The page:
The size of the red blood cells sometimes provides clues about a disease. For example, in an anemic animal the presence of larger than normal red blood cells indicates there are young red cells in the blood - a sign that the bone marrow has increased production of red blood cells and is "responding" to the anemia. The veterinarian recognizes that responsive anemia is usually associated with either red cell loss (bleeding) or red cell destruction, and can then follow specific steps to make the diagnosis. In other cases, the presence of smaller than usual red blood cells indicates diseases such as iron deficiency, liver problems, and red cell injury. Sometimes the red cells are the correct size, but there just aren't enough of them. This suggests the presence of a chronic disease, such as chronic renal disease, chronic inflammation, or cancer.
The color and shape of the erythrocytes are additional details that help in the diagnosis of disease. For example, an erythrocyte with a bluish tinge is called a polychromatophilic erythrocyte (often shortened to polychrome); it is a young red cell newly released from the bone marrow. The number of polychromes in the blood is an important indicator of how actively the bone marrow is producing red cells. Sometimes a special dye is used to identify young red cells, and the number is reported as areticulocyte count. It provides the same basic information as counting polychromes, but it is more accurate.
Many other red cell shape changes have been associated with various diseases. Although they are rarely diagnostic by themselves, red cell shape changes can often provide clues to the nature of the underlying disease.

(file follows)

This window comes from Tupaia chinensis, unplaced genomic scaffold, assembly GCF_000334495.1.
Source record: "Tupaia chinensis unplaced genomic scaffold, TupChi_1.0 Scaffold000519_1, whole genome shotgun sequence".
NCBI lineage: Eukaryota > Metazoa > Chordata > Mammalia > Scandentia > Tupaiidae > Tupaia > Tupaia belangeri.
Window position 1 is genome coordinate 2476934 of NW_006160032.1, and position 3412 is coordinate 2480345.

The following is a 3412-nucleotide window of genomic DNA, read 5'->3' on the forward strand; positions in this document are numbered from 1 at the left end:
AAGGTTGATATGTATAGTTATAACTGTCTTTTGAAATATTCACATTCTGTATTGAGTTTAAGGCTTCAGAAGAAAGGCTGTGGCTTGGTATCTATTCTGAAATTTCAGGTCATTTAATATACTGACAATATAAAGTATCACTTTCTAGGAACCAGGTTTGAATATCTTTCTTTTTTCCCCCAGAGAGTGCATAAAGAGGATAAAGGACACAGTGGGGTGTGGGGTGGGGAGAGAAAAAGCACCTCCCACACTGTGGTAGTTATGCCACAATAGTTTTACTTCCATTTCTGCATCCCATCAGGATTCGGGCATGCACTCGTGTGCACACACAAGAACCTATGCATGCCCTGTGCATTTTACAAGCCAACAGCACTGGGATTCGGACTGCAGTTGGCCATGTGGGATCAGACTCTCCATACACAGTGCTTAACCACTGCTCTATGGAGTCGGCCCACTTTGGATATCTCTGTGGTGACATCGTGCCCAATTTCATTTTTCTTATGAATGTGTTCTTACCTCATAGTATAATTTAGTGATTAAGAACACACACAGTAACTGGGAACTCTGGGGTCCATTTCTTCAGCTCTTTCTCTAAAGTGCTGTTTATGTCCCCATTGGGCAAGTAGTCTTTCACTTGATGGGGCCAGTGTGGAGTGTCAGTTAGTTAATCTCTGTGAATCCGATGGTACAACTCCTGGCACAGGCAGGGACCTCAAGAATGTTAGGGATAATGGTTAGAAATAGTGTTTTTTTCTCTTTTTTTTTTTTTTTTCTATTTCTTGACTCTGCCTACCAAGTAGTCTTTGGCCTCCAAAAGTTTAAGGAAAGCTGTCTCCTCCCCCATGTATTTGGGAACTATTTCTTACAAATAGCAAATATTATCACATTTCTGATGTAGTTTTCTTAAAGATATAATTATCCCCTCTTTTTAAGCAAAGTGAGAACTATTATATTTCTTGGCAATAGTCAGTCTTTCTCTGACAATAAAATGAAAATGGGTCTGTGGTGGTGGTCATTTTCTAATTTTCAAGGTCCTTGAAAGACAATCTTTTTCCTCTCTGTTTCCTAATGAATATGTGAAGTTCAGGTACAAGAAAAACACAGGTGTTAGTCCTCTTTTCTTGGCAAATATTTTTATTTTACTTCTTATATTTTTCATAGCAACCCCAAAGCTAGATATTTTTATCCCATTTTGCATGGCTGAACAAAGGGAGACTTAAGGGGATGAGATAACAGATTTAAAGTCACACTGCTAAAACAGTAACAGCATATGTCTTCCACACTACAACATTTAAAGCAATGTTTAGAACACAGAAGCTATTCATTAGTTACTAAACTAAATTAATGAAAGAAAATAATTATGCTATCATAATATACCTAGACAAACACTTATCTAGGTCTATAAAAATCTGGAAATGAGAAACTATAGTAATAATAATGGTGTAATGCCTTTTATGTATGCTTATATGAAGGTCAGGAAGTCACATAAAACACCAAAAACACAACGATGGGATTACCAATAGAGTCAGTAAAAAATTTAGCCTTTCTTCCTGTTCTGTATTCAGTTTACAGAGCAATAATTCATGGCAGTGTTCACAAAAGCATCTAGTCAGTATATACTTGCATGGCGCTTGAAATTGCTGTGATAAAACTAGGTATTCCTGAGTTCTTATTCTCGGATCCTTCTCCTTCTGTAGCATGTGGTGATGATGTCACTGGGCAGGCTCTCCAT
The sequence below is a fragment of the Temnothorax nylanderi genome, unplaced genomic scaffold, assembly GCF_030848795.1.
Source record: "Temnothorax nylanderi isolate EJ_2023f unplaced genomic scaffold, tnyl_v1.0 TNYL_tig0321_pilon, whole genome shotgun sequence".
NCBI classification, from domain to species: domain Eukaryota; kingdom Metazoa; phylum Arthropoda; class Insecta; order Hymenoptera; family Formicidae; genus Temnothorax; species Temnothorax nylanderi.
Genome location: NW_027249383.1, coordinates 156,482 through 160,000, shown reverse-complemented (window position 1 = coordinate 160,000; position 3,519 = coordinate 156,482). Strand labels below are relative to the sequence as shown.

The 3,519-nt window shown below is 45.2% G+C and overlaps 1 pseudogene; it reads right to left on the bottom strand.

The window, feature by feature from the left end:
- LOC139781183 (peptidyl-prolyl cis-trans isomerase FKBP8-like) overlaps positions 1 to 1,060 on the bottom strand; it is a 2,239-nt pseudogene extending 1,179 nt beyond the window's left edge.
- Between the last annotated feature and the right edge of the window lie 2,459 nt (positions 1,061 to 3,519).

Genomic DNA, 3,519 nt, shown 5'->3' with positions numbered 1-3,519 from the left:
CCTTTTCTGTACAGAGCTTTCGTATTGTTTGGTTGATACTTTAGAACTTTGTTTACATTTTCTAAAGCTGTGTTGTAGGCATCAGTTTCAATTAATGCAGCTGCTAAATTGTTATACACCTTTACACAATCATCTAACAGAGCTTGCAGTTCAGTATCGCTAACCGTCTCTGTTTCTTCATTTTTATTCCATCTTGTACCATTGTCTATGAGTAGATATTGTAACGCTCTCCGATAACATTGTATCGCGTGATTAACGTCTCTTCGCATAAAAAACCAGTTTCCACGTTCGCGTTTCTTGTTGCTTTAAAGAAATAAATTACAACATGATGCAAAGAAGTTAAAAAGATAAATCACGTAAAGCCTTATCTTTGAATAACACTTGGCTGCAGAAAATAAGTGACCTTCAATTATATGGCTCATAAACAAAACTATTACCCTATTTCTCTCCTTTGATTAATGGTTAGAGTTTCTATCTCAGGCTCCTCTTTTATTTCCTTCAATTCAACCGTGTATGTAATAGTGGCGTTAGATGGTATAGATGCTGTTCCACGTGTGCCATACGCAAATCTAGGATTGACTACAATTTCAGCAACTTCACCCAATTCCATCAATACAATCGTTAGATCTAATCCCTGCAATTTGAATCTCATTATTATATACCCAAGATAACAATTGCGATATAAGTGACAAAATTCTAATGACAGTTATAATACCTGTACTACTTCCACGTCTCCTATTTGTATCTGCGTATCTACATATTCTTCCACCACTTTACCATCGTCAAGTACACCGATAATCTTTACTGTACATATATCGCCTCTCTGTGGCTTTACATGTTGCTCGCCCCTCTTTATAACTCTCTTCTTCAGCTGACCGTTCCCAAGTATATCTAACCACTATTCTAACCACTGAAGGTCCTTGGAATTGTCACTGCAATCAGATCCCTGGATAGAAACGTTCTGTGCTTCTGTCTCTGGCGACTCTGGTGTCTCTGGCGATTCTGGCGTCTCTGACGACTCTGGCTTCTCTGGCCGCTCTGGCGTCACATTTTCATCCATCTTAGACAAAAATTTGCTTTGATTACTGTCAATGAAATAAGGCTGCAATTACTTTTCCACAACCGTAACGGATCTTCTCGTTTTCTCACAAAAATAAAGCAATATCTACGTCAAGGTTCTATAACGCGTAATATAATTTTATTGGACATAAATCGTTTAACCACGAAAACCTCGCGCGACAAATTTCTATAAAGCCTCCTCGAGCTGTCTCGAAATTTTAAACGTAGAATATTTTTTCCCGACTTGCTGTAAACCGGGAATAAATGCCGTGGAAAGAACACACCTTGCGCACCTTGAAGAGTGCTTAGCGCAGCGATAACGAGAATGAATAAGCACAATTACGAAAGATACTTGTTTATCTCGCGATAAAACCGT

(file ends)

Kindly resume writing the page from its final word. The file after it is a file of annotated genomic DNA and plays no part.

What are white blood cells and why are they important?
White blood cells or leukocytes ("leuko" means 'white') are essential to help protect the body against infectious organisms, such as bacteria and viruses, or against foreign material that may enter the body through various routes.
"White blood cells like the "armed forces" of the body..."
It sometimes helps to think of white blood cells like the "armed forces" of the body, with different branches that have different roles. Just like a country's armed forces have an army, a navy, and an air force, the armed forces of body have five types of white blood cells that are called neutrophils, lymphocytes, monocytes, eosinophils, and basophils. These different groups of leukocytes respond independently or in combination, depending on the disease or problem that is present.
What does the CBC tell us about white blood cells?